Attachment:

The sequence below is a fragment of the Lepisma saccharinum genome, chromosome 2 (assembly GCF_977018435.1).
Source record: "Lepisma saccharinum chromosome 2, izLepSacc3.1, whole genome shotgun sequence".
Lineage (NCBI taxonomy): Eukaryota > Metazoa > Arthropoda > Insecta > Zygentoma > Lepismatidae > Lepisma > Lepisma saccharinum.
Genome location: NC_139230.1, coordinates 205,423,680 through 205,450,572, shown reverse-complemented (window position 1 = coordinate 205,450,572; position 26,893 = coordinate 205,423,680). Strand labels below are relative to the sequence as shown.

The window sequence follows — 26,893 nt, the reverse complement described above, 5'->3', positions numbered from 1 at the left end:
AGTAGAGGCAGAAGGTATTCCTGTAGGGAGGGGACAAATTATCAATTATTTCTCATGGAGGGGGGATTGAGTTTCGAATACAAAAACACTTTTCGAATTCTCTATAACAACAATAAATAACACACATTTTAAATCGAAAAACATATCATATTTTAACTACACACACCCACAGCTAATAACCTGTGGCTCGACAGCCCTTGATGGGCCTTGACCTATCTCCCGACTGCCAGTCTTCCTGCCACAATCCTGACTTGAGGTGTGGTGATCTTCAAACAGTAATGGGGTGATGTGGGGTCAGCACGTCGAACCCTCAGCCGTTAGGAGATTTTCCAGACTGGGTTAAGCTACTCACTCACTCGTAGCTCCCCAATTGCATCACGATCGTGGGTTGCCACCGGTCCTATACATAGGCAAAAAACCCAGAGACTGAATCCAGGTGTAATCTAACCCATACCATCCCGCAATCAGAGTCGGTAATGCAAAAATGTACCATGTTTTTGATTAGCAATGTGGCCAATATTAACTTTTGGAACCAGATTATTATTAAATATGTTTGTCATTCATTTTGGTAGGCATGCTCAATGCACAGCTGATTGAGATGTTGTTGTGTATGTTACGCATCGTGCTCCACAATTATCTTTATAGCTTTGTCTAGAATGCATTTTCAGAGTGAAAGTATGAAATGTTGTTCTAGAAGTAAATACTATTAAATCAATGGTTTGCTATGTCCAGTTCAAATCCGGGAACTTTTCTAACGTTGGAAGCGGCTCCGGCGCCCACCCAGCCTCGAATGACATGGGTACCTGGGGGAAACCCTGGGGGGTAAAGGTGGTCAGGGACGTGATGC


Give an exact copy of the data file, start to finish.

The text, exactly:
The sequence below is a fragment of the Lepisma saccharinum genome, chromosome 2 (assembly GCF_977018435.1).
Source record: "Lepisma saccharinum chromosome 2, izLepSacc3.1, whole genome shotgun sequence".
Lineage (NCBI taxonomy): Eukaryota > Metazoa > Arthropoda > Insecta > Zygentoma > Lepismatidae > Lepisma > Lepisma saccharinum.
Genome location: NC_139230.1, coordinates 205,423,680 through 205,450,572, shown reverse-complemented (window position 1 = coordinate 205,450,572; position 26,893 = coordinate 205,423,680). Strand labels below are relative to the sequence as shown.

The window sequence follows — 26,893 nt, the reverse complement described above, 5'->3', positions numbered from 1 at the left end:
AGTAGAGGCAGAAGGTATTCCTGTAGGGAGGGGACAAATTATCAATTATTTCTCATGGAGGGGGGATTGAGTTTCGAATACAAAAACACTTTTCGAATTCTCTATAACAACAATAAATAACACACATTTTAAATCGAAAAACATATCATATTTTAACTACACACACCCACAGCTAATAACCTGTGGCTCGACAGCCCTTGATGGGCCTTGACCTATCTCCCGACTGCCAGTCTTCCTGCCACAATCCTGACTTGAGGTGTGGTGATCTTCAAACAGTAATGGGGTGATGTGGGGTCAGCACGTCGAACCCTCAGCCGTTAGGAGATTTTCCAGACTGGGTTAAGCTACTCACTCACTCGTAGCTCCCCAATTGCATCACGATCGTGGGTTGCCACCGGTCCTATACATAGGCAAAAAACCCAGAGACTGAATCCAGGTGTAATCTAACCCATACCATCCCGCAATCAGAGTCGGTAATGCAAAAATGTACCATGTTTTTGATTAGCAATGTGGCCAATATTAACTTTTGGAACCAGATTATTATTAAATATGTTTGTCATTCATTTTGGTAGGCATGCTCAATGCACAGCTGATTGAGATGTTGTTGTGTATGTTACGCATCGTGCTCCACAATTATCTTTATAGCTTTGTCTAGAATGCATTTTCAGAGTGAAAGTATGAAATGTTGTTCTAGAAGTAAATACTATTAAATCAATGGTTTGCTATGTCCAGTTCAAATCCGGGAACTTTTCTAACGTTGGAAGCGGCTCCGGCGCCCACCCAGCCTCGAATGACATGGGTACCTGGGGGAAACCCTGGGGGGTAAAGGTGGTCAGGGACGTGATGC